High-rise safety

Those living in high-rise blocks aren't more at risk from fire, but we've got some helpful advice to keep you safe if there's an emergency.



People who live in a high-rise are at no greater risk of having a fire because of the type of building in which they live.

High-rise buildings are designed and built to ensure that a fire is contained to the flat where it starts and should not spread to other flats for 60 minutes. This provides time for the fire service to deal effectively with incidents, and should ensure that other residents are not affected.

Evacuation procedures vary from building to building, depending on their design. If you live or work in a high-rise building, the owner or landlord must have an evacuation policy in place specific to that building, so it’s important they share it with you.

If a fire’s happening, our advice will take account of the information we have and of the fire safety measures that should already be in place.

If there is a fire inside a flat or maisonette, the advice is to alert everyone in that particular flat, leave the building by following its evacuation plan and close all the doors. Then call 999.

If there’s a fire in your building, but not your particular flat, you’re usually safer to stay there unless you’re being directly affected by heat or smoke.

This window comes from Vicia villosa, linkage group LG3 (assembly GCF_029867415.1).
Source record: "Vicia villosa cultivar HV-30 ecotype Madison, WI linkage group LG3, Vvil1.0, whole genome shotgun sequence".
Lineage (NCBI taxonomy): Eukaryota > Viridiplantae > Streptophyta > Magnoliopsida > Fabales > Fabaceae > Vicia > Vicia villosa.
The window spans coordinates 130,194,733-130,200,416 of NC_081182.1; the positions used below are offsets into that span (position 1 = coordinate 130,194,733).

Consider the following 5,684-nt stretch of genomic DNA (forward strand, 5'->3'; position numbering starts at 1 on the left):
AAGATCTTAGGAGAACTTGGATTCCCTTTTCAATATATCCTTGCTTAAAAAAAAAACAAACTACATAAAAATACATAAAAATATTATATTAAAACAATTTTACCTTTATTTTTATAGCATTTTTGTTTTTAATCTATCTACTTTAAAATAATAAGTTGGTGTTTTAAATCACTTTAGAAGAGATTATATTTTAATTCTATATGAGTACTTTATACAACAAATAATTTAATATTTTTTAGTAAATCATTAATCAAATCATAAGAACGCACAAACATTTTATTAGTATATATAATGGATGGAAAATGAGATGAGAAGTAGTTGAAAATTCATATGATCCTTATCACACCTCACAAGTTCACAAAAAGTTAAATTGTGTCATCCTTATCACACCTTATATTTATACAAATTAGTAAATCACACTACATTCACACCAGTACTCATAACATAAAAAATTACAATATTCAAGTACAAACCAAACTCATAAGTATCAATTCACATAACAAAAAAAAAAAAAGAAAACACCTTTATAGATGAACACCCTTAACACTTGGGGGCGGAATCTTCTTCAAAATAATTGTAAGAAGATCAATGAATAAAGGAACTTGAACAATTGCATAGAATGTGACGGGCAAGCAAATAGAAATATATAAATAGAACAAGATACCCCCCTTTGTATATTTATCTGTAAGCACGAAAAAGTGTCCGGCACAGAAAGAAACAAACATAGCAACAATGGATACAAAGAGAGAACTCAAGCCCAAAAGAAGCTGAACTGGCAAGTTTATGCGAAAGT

If the advice you are given, by your landlord or building owner, is to ‘stay put’, still call 999 immediately for advice and to check that the emergency services know what’s happening. By their very nature, fires are extremely dynamic incidents. Once firefighters arrive and have assessed the situation, the advice to stay put may have to be repeated or changed – but it will depend on several factors, including the nature and spread of the fire, and the building.

But we all know that the ideal situation is to avoid a fire starting in the first place, which is why our prevention work with residents is also extremely important.

High-rise specific safety advice:

If you do live in a high-rise block or tower, though, here are some specific tips:

  • make sure you know the escape plan for your particular building– your landlord has a legal duty to give you a copy, so ask for one if you haven’t had it
  • keep exits clear – in your own flat and in shared areas
  • never wedge a fire door open
  • don’t make changes to your flat’s front door without seeking advice from the managing agency
  • keep corridors and stairwells clear and sterile, eg do not dump rubbish or old furniture there
  • if you have any concerns, raise them as soon as you can with your landlord.

We also recommend checking out our other safety pages which you’ll find below.

linkedin facebook pinterest youtube rss twitter instagram facebook-blank rss-blank linkedin-blank pinterest youtube twitter instagram